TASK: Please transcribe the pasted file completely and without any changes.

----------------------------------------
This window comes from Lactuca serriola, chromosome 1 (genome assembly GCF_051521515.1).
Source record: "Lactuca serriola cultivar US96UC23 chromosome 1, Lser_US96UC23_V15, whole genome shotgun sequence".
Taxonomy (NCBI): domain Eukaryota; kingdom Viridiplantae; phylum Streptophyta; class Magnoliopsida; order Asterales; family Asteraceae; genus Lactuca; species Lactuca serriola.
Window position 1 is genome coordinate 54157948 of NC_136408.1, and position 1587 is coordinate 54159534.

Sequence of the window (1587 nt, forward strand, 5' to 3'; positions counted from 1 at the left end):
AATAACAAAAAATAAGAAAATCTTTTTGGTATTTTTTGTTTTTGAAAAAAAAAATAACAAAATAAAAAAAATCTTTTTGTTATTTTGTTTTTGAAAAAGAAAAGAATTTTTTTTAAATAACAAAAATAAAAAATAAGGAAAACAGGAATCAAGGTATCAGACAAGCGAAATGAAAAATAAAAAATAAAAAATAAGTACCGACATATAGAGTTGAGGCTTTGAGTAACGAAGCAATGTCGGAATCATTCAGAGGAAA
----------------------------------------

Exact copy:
This window comes from Lactuca serriola, chromosome 1 (genome assembly GCF_051521515.1).
Source record: "Lactuca serriola cultivar US96UC23 chromosome 1, Lser_US96UC23_V15, whole genome shotgun sequence".
Taxonomy (NCBI): domain Eukaryota; kingdom Viridiplantae; phylum Streptophyta; class Magnoliopsida; order Asterales; family Asteraceae; genus Lactuca; species Lactuca serriola.
Window position 1 is genome coordinate 54157948 of NC_136408.1, and position 1587 is coordinate 54159534.

Sequence of the window (1587 nt, forward strand, 5' to 3'; positions counted from 1 at the left end):
AATAACAAAAAATAAGAAAATCTTTTTGGTATTTTTTGTTTTTGAAAAAAAAAATAACAAAATAAAAAAAATCTTTTTGTTATTTTGTTTTTGAAAAAGAAAAGAATTTTTTTTAAATAACAAAAATAAAAAATAAGGAAAACAGGAATCAAGGTATCAGACAAGCGAAATGAAAAATAAAAAATAAAAAATAAGTACCGACATATAGAGTTGAGGCTTTGAGTAACGAAGCAATGTCGGAATCATTCAGAGGAAA